A few days ago, we told you about an app called Koloid that allowed iOS users to capture some of the look and feel of wet collodion photography using their iPhone. The $1 app let you not only take photos, but ‘develop’ them as well by tilting your phone to run chemicals over them.
The new app Tintype doesn’t go quite that far, but when it comes to authenticity, creator Michael Newton has made sure that his app brought the most accurate looking tintype processing possible to the iOS world. Read more…
Getting an authentic tintype of yourself or one of your photos isn’t easy. Unless you live near Photobooth in San Francisco or know how to make one yourself, your options are extremely limited. There’s a new option available, however, and this one will let you order a tintype from the comfort of your couch.
Restoration company Digital Tintypes recently announced a new website by the same name that will take any photo you give them and turn it into an 8″ x 10″, 5″ x 7″, 2.5″ x 2.5″, or 1″ x 1″ pendant tintype using the original processing techniques. Read more…
Back in the days before every photo was tagged and shared with family, friends and strangers alike, a photograph was a rare, prized possession. In the Civil War era it wasn’t uncommon for soldiers to carry a small tintype of a family member into battle, and if they died, sadly so did all of the information about that photo. That’s why the Museum of the Confederacy needs your help.
They’ve had eight of these unidentified tintypes in their possession for over 60 years, but now, using the power of the internet, they’re hoping they might be able to identify the photos’ subjects and shed some proper light on these people’s history. If you think you might be able to help, head to the museum’s website to take a look at all eight pictures and maybe, just maybe, help them identify one.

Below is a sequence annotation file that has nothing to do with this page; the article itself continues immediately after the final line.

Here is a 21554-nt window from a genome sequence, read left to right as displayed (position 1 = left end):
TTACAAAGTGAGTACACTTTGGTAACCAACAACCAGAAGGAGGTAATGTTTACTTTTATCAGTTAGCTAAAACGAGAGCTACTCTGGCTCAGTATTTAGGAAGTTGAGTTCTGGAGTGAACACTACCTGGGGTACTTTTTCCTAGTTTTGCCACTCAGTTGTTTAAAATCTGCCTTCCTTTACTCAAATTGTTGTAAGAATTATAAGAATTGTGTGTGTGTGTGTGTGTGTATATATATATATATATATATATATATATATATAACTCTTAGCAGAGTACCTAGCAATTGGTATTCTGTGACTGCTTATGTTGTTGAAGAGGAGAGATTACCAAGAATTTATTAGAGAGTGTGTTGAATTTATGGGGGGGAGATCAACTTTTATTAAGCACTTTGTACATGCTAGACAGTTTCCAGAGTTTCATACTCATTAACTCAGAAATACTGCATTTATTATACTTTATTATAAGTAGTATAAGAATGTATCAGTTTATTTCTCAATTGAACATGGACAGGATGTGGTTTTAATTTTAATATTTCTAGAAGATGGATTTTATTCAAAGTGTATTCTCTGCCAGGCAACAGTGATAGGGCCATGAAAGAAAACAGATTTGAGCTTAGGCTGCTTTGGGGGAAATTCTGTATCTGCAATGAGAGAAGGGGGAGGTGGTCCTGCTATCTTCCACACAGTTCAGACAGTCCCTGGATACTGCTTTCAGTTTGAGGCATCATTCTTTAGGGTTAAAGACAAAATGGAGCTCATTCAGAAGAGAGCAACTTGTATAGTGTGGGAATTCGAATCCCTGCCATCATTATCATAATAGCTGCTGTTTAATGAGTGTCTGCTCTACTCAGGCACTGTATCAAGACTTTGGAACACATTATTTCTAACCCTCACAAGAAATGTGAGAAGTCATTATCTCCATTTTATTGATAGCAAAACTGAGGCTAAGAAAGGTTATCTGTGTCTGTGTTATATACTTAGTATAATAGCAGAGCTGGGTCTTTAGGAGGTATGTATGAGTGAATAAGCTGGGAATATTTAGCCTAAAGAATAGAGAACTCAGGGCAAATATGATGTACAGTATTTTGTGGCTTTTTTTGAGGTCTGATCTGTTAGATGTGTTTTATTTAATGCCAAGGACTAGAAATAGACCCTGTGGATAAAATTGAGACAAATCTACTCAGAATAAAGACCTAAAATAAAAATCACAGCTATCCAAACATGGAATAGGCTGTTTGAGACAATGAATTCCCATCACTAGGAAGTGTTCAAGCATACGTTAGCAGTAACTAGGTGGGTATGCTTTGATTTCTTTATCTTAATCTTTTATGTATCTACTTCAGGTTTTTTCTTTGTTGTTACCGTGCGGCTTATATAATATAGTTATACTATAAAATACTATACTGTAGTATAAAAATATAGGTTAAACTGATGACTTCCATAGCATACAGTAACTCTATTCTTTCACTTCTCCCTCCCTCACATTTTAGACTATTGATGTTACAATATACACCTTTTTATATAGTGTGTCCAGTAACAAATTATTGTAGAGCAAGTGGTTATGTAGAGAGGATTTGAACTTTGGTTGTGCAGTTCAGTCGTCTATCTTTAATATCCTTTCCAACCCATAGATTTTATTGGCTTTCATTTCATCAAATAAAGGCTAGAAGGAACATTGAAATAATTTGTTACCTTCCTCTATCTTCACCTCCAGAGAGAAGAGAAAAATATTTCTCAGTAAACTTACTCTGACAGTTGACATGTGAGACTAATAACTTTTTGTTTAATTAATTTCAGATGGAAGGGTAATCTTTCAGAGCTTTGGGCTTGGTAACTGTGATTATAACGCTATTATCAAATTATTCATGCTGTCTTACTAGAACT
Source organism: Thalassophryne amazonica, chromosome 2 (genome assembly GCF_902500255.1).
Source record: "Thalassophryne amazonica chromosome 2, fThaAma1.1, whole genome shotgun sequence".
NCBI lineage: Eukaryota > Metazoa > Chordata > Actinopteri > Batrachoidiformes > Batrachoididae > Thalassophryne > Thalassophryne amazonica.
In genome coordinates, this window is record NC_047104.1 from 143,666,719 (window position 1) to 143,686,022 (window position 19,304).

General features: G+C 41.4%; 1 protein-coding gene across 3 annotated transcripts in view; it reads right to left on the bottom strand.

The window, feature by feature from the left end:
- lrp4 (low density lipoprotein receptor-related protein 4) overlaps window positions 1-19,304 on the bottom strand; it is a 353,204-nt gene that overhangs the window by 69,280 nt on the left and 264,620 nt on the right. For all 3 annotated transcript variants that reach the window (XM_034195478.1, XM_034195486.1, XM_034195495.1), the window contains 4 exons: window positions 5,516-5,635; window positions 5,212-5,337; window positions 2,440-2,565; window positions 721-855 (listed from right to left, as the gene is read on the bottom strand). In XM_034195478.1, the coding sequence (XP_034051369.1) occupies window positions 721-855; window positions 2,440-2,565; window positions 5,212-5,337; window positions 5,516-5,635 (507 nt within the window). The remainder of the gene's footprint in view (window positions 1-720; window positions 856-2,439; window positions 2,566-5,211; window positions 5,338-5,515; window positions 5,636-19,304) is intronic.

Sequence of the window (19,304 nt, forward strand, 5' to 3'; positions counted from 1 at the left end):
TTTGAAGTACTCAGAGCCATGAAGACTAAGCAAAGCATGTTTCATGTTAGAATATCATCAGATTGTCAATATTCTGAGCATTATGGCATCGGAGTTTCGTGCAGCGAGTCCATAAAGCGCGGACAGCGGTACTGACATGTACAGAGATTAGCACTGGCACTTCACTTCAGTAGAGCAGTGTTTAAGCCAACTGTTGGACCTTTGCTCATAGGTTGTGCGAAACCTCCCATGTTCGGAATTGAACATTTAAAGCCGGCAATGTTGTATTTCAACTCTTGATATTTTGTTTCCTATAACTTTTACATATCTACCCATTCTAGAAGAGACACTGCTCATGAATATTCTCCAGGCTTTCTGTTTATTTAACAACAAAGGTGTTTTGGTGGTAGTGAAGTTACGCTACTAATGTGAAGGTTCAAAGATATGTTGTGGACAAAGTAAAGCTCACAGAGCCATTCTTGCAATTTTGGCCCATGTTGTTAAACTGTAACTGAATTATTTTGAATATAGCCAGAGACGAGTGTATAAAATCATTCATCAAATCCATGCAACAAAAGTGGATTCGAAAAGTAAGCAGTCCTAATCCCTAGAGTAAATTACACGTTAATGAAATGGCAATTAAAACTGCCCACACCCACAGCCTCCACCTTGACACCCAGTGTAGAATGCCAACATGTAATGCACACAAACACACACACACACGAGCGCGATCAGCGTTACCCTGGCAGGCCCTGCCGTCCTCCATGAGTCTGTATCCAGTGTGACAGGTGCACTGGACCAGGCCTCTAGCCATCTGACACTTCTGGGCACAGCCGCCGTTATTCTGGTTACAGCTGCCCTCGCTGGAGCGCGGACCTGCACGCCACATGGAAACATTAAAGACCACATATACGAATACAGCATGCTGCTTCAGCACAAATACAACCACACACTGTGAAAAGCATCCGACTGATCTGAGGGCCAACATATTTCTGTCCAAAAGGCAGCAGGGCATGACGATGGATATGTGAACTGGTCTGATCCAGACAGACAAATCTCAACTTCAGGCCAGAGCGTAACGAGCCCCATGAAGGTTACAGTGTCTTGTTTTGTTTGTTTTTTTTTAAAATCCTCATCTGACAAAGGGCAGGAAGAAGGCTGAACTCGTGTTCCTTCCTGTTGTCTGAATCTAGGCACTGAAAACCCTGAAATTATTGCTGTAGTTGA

(via Popular Photography)
If film is dying, then tintype photography has been extinct for years, but there’s still one studio/gallery in San Francisco that can immortalize your portrait using this classic method in as little as 20 minutes. This video done by Cool Hunting Video shows store co-founder Michael Shindler going through the whole process, from prepping the plates, to taking the photos with a modified camera, to developing the one-off direct positive. The results, as usual, speak for themselves.
Last week we shared an interesting video that shows how Civil War-era tintype photographs were created. Here’s another video on the process from a different angle: instead of discussing or showing the technical details, Michigan-based photographer Robert Shimmin talks about its history and his own journey with tintype photography. He says that the process is “a little bit like cooking and a little but like alchemy”. Unlike with more modern forms of photography, shooting tintypes forces Shimmin to carefully consider each shot due to the fact that each one requires so much time and effort.
(via MLive via PopPhoto)